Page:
Community Gathering Report
For a nine month period, seven of Allentown’s nonprofit leaders participated in the Rider-Pool Foundation’s Collective Impact Action Learning Fellowship, and discovered ways to work together to impact positive change in the city of Allentown. The organizations represented by the seven fellows included Habitat for Humanity of the Lehigh Valley, Promise Neighborhoods of the Lehigh Valley, Big Brothers Big Sisters of the Lehigh Valley, Lehigh Valley Health Network, Lehigh County Regional Intelligence and Investigation Center, Catholic Charities, and the Allentown Art Museum. At the close of their inaugural fellowship, they launched the Building Bridges Project; designed as a way to identify and document a range of the community’s needs through the interpretation of community-based photography.
Community members responded to the fellow’s invitation to “Show Us Your Allentown,” and shared photographs that revealed their personal views and experiences of the city. The photographs serve as a means to involve many in the community in conversations about the future of a city in immense transition.
It is the hope of this project to use the themes identified in the facilitated discussions to continue to engage individuals and community organizations from all sectors of Allentown in meaningful discussions about what Allentown is and can be. The Building Bridges Project was made possible through a community enrichment grant from the Provident Bank Foundation. The Provident Bank Foundation places special emphasis on supporting initiatives that help drive sustainable community enhancement and long-term change.
During the Rider-Pool Fellowship, the fellows learned about Photovoice as a way to
reflect a community’s strengths and issues through the use of photography. This technique,
developed by Wang and Burrows, has three primary goals: (1) to enable people to record and reflect a community’s strengths and concerns, (2) to promote critical dialogue and knowledge about important issues through large and small group discussions of photographs, and (3) to reach policy makers. Photo voice is considered a method that is used to bridge gaps and aid in starting dialogues. This project was designed to engage the community in facilitated discussions on themes identified in the photographs submitted by the community. Center city Allentown has undergone a recent revitalization that ushered in major businesses, entertainment, shopping, restaurants, and a demand in urban housing. This new development has occurred in what is referred to as the Neighborhood Improvement Zone (NIZ), which is a special taxing district covering 128 acres in downtown Allentown and the Riverfront that encourages new development and revitalization. As this growth continues in and around the NIZ, the economic disparities along the fray have become more pronounced. In order to ensure long-term success and community-wide benefit of the NIZ, a broader audience needs to be engaged. This project was designed as a first step to help initiate these engagements through discussions of the photographs submitted to the project’s website.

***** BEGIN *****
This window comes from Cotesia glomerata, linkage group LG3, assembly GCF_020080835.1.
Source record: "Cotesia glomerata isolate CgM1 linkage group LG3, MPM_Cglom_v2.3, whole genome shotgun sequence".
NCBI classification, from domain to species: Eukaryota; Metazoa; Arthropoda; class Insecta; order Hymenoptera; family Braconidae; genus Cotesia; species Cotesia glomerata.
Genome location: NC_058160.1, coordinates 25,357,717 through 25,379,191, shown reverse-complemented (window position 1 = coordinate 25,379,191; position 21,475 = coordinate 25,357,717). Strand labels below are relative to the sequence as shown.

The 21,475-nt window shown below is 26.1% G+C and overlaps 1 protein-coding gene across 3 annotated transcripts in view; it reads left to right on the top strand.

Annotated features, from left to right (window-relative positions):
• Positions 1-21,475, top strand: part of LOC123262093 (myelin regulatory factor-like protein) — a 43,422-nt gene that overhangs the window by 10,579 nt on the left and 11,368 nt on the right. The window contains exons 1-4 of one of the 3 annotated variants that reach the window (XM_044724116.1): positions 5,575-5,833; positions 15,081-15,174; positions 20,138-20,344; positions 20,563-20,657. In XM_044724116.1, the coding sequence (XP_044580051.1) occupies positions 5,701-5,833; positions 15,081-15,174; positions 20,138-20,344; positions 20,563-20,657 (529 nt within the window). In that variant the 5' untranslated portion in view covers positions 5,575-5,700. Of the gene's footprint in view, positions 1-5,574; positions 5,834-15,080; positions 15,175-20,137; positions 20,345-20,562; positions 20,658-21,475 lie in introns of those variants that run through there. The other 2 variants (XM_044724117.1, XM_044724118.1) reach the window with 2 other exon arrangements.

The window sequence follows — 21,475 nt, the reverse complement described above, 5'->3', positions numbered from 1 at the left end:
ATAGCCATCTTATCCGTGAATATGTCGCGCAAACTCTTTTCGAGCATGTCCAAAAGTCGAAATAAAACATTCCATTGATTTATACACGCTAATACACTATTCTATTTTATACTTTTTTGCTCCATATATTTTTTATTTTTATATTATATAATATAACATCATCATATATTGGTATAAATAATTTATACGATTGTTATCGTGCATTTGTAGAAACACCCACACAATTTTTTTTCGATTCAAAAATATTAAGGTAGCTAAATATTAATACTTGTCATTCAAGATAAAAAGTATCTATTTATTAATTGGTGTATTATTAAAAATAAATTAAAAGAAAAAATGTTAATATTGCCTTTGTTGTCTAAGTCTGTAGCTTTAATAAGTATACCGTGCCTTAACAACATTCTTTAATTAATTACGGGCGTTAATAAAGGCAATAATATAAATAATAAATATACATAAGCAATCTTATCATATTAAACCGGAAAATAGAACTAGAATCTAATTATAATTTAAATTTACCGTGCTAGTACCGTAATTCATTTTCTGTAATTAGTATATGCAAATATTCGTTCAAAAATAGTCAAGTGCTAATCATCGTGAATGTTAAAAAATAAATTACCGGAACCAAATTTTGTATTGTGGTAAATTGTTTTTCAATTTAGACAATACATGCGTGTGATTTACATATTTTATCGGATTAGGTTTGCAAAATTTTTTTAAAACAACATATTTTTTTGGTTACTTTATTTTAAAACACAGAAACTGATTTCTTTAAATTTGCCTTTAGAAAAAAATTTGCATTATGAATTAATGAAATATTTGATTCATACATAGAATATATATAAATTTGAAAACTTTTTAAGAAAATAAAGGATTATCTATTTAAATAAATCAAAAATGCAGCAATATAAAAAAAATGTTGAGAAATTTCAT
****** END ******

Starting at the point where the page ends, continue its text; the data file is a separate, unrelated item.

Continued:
The project team worked together as a whole, and in smaller subgroups to conduct the
work that they outlined in their logic model. The strategies were to engage the community to participate in photo voice, take photos, curate photos, facilitate group conversations, and distribute findings in a final report to stakeholders. One group focused on creating a website and Facebook page as a way to announce the project, collect photographs, and provide information on becoming a trained facilitator for community discussions. Another group worked on marketing, outreach, and community engagement, and a third group focused on curating the photos and their preparation for exhibit at the Allentown Art Museum. Each subgroup was responsible for ensuring that their inputs and activities were working toward the strategies and outcomes outlined in the logic model.